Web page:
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Welcome to the world of financial modelling.

Its easiest to work out the formulas for your spreadsheet with a bond fund. They usually pay a fixed dividend per share each month. Then you can easily work out what your account balance is in terms of number of shares and what its value is. Then you can back calculate what your rate of return is for your own purposes.

In order to mimic the return figures published on say Yahoo, you should take the value of one share on Jan 1, add all of the distributions for the period, and then compare that with the value per share in the end to get an investment experience value. That should mimic the Yahoo value, except that sometimes Yahoo numbers do not include expense ratio, 12b1 fees, loads, etc, that get charged to real investors, but are excluded for comparison purposes.

Note that the Yahoo chart numbers are per share numbers and ignore the effects of distributions, each of which reduces NAV, but usually results in more shares for investors who reinvest their distributions.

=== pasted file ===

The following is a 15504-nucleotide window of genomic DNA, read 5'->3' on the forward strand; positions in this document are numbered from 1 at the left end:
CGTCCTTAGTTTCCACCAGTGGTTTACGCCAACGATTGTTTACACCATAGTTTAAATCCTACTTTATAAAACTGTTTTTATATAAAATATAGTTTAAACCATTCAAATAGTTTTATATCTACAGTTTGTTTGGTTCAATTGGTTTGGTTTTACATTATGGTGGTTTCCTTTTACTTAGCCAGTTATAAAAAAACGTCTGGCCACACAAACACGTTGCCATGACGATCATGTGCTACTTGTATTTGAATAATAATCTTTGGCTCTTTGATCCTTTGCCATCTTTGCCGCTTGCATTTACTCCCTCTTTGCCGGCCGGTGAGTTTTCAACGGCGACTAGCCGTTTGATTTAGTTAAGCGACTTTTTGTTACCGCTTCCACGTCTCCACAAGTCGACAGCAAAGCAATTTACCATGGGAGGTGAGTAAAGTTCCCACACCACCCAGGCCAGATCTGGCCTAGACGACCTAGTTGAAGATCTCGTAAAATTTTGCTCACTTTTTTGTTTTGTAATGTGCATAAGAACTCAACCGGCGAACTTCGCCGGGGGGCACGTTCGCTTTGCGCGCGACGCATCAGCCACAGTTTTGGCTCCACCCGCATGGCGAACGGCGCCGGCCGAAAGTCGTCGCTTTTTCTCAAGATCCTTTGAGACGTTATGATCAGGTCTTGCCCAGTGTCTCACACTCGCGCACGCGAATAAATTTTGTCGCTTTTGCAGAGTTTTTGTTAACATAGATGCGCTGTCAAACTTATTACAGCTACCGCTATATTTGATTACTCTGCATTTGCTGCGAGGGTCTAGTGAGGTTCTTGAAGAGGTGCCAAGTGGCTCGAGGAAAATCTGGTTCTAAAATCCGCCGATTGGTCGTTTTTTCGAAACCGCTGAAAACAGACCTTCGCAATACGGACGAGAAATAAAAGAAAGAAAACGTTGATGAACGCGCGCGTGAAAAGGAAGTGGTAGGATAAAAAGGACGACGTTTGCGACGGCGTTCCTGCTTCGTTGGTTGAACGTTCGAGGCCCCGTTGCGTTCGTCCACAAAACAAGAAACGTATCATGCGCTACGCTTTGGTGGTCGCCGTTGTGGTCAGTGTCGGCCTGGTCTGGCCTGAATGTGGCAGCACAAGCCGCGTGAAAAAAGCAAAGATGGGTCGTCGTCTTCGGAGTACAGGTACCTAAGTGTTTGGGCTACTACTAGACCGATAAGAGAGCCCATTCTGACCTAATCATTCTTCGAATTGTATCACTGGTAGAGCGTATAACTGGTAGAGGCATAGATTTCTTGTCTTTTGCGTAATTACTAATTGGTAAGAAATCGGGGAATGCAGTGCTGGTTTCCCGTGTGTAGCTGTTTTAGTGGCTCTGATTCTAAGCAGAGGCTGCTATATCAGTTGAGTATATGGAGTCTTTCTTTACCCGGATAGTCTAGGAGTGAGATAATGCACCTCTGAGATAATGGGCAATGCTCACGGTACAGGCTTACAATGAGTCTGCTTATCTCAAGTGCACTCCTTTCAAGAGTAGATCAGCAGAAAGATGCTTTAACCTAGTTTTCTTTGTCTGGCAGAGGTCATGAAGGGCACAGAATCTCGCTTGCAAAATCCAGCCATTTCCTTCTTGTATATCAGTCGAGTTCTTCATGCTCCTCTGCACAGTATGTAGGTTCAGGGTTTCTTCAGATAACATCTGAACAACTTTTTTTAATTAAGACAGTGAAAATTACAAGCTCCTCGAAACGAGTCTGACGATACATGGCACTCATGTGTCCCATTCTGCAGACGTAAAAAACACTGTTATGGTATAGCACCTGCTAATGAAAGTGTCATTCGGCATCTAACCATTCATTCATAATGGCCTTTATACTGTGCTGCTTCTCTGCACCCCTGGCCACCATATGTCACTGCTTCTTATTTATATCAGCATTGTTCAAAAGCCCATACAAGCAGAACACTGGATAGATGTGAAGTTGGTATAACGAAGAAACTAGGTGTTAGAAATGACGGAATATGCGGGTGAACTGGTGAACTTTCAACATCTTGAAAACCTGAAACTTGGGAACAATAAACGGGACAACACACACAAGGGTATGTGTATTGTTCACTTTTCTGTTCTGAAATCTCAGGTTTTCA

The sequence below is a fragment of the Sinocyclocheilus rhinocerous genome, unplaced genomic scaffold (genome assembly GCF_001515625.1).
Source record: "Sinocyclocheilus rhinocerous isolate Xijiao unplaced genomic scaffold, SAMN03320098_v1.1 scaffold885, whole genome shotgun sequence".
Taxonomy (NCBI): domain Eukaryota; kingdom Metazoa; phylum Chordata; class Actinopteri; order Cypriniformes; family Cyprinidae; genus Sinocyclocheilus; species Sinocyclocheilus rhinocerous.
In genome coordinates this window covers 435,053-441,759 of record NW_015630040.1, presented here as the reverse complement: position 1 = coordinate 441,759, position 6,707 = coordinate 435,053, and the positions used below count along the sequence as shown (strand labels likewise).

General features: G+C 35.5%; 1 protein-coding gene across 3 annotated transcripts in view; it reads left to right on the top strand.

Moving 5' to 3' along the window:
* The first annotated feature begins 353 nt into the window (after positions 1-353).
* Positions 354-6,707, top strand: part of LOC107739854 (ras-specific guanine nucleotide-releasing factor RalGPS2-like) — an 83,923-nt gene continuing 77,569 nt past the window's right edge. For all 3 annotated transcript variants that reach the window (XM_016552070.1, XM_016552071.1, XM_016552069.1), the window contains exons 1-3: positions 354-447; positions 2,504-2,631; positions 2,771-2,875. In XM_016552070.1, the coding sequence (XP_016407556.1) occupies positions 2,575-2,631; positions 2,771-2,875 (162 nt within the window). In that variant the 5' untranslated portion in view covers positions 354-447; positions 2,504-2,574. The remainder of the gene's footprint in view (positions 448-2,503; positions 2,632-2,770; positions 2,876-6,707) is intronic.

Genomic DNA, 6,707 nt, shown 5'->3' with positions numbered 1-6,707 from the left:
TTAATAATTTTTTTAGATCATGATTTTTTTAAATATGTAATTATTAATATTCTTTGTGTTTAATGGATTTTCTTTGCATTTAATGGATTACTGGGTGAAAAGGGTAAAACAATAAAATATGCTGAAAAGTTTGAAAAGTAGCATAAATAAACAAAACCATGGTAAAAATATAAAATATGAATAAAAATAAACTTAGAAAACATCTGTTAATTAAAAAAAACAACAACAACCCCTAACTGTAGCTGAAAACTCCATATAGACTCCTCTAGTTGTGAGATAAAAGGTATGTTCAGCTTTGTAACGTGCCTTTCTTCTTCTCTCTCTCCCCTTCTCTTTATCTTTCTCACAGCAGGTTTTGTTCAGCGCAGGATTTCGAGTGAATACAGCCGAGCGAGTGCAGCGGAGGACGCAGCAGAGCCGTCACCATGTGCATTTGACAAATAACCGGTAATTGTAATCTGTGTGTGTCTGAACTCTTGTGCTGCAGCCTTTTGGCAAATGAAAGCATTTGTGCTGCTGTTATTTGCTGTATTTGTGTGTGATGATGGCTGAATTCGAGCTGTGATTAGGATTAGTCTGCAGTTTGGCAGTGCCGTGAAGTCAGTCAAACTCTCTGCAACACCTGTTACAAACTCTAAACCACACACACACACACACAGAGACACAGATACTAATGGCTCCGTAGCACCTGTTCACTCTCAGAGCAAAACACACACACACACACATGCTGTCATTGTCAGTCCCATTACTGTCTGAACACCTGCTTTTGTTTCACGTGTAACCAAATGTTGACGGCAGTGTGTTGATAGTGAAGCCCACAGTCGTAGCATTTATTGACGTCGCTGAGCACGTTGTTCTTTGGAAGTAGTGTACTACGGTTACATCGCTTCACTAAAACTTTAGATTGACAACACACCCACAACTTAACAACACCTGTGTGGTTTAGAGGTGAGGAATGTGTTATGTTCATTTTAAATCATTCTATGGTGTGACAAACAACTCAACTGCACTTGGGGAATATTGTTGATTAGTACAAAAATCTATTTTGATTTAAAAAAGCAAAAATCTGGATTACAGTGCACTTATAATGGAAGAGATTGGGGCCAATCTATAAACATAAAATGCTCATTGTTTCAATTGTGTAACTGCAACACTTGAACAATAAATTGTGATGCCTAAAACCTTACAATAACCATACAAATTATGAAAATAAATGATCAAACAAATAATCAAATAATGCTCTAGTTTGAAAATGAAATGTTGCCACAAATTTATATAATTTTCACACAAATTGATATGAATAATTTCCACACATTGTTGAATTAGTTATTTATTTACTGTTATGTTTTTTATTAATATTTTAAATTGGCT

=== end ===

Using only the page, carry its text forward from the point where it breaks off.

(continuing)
Hence, it will be almost impossible to exactly reproduce the numbers that Yahoo gets in your account--especially if you are constantly adding new money. Those funds get invested over the year at a variety of share prices and hence will differ due to price variations from the official fund return figures.

The numbers you generate in your spreadsheet are only a guide. Obviously they are the most important numbers, because plenty of companies publish gains that never make it into your account somehow. You want to keep an eye out for investments that perform as expected.

Fool on!! You are definitely asking the right questions. Keep at it.
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